Her memories of her father, Malcolm X, are but “flickering images,” Ilyasah Shabazz told a hushed crowd at the annual Martin Luther King Jr. Convocation Thursday evening.
“I was just a child, not quite 3 years old, when my father was assassinated, when he was martyred,” recalled Shabazz, who was there in the Audubon Ballroom in Harlem with her mother and two of her sisters on Feb. 21, 1965, the day her father was gunned down.
“Like most children, I was in love with my father. He was Daddy, and our house came alive in a very special way when he came home. He was tall, a little over 6-foot-4, and he had big, white pearly teeth that would pierce through an enormously beautiful smile.
“My mother often spoke of my father and our special ritual. In the evenings, I would wait for him at the front door. He’d come in, wash his hands, pick me up and hold me in one arm while holding a plate of homemade cookies my mother had made and a newspaper in the other. We’d go into the den to watch the evening news and share these cookies.”
Just a week before her father was killed, their family home in Queens had been firebombed—on Valentine’s Day. The family escaped without injury, but their home was destroyed. Now, with her husband dead, no home and very little money, his widow, Betty Shabazz, pregnant with twins, moved her family for a time into the home of actor and activist Sidney Poitier.
“I would find my way at the Poitiers’ house to the front door and look out the window for my father, after he was killed,” Shabazz said. “And my mother couldn’t explain back then death to a toddler. So she began taking a cookie and breaking it in half and leaving it for me on a plate at the front door.”
Shabazz doesn’t remember her father’s assassination, or the special ritual she shared with him. She heard about the ritual years later, from her mother, and it came as a revelation: For years, her friends had given her cookies or cookie jars as gifts for the holidays.
‘A man of great compassion and impeccable integrity’
At 6 feet with white pearly teeth of her own, Shabazz—author of the critically acclaimed memoir Growing Up X, activist, lecturer, and director of arts and culture for the City of Mount Vernon, N.Y.—bears a striking resemblance to her father.
And she clearly inherited from him and her mother—a nurse, educator and civil rights activist in her own right who raised six children—a lifelong passion and commitment to fight injustice.
While Malcolm X was highly critical of King’s tactics at times, the two civil rights leaders shared much in common, Shabazz said.
“Much like Martin Luther King Jr., Malcolm X was a selfless man,” she said. “He was a man of great compassion and impeccable integrity.”
Shabazz noted that Malcolm X was in his 20s—not much older than many of the students who filled Packard Lab 101 for the convocation—when he took a stand for human rights.
“My premise is very simple: I believe that every child should have the opportunity to feel good about him or herself. That every child, regardless of race, creed or gender, should feel safe and secure simply to be. To be beautiful, to be happy, to be proud, to be healthy, educated, functional human beings prepared to participate in the mainstream economy.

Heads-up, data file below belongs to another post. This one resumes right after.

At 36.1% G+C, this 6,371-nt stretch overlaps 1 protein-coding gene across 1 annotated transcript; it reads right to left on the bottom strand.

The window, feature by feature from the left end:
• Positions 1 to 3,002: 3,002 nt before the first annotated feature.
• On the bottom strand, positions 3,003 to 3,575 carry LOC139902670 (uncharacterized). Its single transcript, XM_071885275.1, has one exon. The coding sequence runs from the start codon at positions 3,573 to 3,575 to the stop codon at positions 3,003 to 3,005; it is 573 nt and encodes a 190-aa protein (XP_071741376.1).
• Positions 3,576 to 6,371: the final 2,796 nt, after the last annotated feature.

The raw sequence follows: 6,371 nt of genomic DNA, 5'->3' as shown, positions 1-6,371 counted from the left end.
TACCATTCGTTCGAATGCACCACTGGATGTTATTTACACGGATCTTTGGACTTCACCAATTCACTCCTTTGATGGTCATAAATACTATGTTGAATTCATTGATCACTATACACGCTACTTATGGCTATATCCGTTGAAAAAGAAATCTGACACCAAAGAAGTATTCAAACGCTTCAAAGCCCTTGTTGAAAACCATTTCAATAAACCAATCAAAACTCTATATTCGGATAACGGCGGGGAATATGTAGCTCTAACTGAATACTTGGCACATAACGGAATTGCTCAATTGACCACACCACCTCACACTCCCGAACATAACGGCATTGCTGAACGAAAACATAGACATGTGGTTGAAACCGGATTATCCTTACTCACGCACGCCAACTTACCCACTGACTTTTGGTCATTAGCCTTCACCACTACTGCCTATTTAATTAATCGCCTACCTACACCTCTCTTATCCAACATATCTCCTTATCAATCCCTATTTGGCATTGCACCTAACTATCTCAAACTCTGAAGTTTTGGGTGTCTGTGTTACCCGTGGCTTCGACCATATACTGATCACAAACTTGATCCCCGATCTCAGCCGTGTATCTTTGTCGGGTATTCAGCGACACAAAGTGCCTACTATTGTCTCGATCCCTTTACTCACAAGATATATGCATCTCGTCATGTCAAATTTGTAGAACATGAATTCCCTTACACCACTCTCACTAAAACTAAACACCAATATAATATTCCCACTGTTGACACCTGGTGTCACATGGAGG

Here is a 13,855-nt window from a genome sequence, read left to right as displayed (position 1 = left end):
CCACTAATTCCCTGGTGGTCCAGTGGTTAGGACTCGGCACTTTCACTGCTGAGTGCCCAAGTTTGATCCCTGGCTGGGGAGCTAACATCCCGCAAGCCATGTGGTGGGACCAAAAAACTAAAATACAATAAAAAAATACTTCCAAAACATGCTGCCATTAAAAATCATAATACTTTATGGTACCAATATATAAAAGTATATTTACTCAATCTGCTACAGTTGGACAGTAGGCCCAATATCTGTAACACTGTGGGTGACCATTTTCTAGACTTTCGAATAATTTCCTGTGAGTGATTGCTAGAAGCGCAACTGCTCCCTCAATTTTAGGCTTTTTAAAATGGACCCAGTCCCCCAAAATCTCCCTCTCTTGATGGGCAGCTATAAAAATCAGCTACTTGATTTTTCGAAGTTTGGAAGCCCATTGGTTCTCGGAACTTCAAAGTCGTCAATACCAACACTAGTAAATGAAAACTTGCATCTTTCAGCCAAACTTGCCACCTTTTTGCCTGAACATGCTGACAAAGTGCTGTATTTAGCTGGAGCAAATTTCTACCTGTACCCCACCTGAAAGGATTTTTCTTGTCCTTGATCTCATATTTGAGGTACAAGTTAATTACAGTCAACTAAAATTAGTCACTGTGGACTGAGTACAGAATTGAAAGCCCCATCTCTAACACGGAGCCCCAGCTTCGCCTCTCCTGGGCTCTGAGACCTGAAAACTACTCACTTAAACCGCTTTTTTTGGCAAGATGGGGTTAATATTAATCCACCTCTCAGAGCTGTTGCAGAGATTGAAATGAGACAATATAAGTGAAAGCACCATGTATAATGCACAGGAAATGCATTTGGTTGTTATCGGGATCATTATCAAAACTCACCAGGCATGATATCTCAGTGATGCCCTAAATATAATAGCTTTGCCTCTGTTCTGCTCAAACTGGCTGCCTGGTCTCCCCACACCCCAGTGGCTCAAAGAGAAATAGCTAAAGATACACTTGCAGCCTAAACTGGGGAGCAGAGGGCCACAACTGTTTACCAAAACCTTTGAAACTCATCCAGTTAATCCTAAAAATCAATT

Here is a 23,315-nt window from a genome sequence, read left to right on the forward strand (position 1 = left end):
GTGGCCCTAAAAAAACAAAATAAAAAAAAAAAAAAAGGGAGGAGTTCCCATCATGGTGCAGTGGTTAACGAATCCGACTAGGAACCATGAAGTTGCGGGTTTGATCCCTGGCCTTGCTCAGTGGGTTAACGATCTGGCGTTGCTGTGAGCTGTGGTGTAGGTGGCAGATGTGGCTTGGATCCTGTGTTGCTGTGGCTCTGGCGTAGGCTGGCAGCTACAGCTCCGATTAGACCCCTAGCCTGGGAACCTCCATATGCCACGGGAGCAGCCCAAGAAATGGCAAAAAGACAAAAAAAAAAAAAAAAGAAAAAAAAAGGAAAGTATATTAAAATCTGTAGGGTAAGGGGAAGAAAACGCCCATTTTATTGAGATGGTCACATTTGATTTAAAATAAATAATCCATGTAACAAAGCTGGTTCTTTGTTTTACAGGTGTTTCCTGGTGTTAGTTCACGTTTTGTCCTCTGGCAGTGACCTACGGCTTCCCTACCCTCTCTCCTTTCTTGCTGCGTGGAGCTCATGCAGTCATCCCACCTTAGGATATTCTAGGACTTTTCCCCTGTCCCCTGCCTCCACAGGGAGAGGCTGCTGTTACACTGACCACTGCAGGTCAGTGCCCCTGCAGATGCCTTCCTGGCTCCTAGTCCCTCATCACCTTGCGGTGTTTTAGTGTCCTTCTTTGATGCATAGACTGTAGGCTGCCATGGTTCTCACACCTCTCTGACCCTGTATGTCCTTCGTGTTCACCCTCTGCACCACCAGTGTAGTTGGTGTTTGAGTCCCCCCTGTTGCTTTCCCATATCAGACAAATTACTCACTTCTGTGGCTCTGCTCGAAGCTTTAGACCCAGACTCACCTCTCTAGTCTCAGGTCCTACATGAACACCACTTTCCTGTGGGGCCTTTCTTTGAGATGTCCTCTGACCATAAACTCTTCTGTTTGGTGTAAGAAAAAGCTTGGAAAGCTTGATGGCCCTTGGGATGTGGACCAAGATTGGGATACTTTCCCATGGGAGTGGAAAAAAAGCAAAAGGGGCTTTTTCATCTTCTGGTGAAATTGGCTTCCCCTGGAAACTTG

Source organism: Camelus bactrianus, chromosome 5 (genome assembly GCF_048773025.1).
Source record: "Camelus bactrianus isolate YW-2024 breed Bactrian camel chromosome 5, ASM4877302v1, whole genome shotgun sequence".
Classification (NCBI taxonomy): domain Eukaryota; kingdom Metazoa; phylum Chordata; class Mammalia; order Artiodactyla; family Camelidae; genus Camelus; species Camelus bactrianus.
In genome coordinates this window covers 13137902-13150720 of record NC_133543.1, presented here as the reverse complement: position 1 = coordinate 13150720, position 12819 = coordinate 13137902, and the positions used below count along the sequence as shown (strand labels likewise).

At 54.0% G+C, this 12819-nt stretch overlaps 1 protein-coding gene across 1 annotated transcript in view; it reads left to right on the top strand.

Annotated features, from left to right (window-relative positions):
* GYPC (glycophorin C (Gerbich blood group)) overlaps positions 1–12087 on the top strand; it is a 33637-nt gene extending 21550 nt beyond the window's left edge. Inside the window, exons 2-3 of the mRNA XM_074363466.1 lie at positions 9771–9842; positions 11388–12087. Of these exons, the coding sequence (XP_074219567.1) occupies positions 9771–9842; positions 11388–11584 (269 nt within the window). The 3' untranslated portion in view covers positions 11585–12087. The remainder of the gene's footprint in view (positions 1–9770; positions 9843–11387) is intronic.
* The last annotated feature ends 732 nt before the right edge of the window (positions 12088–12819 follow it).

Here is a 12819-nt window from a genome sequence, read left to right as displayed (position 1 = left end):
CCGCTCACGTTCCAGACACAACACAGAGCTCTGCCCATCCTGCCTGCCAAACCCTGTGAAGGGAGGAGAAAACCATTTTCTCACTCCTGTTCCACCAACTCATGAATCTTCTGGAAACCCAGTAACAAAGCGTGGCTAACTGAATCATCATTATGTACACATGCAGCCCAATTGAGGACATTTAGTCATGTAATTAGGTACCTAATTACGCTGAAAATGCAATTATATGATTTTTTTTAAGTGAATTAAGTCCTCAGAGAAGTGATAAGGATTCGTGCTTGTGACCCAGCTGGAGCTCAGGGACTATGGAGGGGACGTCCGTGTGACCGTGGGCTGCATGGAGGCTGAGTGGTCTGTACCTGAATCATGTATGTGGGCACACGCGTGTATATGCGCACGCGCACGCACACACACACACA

“And if there are injustices that exist anywhere that prevent one’s opportunity to reach his or her highest goal, then we must understand that we have to stand up to ensure that those goals can be fulfilled. As Dr. Martin Luther King said, ‘Injustice anywhere is a threat to justice everywhere.’
Shabazz challenged students to learn the history of the trans-Atlantic slave trade, “the largest forced migration of people in the history of the world,” during which 20 million “healthy and skilled African men, women and children” were taken from their homeland and brought in chains to the Caribbean, South and Central America, Mexico and the United States.
She also encouraged them to embrace their heritage and take pride in their identity—and then pass those traits on to the next generation.
“Oftentimes, we complain about our leaders,” she said. “We complain that our leaders are not doing enough for us. But we must look around and look in the mirror and understand that we are those leaders that we seek. We cannot sit back, complain and expect someone else to do our jobs for us. We must do for ourselves. We must equip ourselves to be the leaders in our classrooms, to be the leaders on campus and to be the leaders of our own lives.”
The convocation was part of a weeklong celebration of Dr. Martin Luther King Jr.’s life and legacy, organized by the 2012 Dr. Martin Luther King Jr. Committee co-chaired by Ayanna Wilcher, assistant director of diversity and career development, and Tyrone Russell, director of the office of multicultural affairs … the convocation was co-hosted by Veronica Hunter, assistant director of fraternity and sorority affairs, and Karen Sims, manager, advancement services … Sims brought the crowd to its feet for a rousing standing ovation following her rendition of the Mariah Carey hit, Hero … Liberty High School senior Cleo Massas, winner of the High School Oratorical Contest held last week as part of the celebration, opened the convocation with a stirring address that Shabazz later praised as “phenomenal.” Massas closed by telling the audience: “‘No place for hate’ isn’t a saying. It’s an essential lifestyle choice.” … Lloyd Steffen, university chaplain and professor of religion studies, delivered the invocation and introduced Shabazz. “Let us resolve, as Dr. King resolved, to stick with love, because the burden of hate is too great to bear.”
Photos by Christa Neu
Story by Jack Croft
Posted on Friday, January 20, 2012